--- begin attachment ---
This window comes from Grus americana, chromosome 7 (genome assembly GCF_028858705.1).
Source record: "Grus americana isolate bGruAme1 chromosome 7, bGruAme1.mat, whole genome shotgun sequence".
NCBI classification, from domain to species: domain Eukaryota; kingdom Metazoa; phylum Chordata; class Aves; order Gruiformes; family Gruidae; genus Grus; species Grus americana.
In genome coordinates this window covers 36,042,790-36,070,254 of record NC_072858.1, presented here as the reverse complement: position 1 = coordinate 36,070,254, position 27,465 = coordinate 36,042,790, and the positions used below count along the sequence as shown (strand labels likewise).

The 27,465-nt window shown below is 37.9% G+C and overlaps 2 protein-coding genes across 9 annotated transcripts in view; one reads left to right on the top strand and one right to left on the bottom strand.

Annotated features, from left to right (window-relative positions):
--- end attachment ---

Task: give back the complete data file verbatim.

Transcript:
This window comes from Grus americana, chromosome 7 (genome assembly GCF_028858705.1).
Source record: "Grus americana isolate bGruAme1 chromosome 7, bGruAme1.mat, whole genome shotgun sequence".
NCBI classification, from domain to species: domain Eukaryota; kingdom Metazoa; phylum Chordata; class Aves; order Gruiformes; family Gruidae; genus Grus; species Grus americana.
In genome coordinates this window covers 36,042,790-36,070,254 of record NC_072858.1, presented here as the reverse complement: position 1 = coordinate 36,070,254, position 27,465 = coordinate 36,042,790, and the positions used below count along the sequence as shown (strand labels likewise).

The 27,465-nt window shown below is 37.9% G+C and overlaps 2 protein-coding genes across 9 annotated transcripts in view; one reads left to right on the top strand and one right to left on the bottom strand.

Annotated features, from left to right (window-relative positions):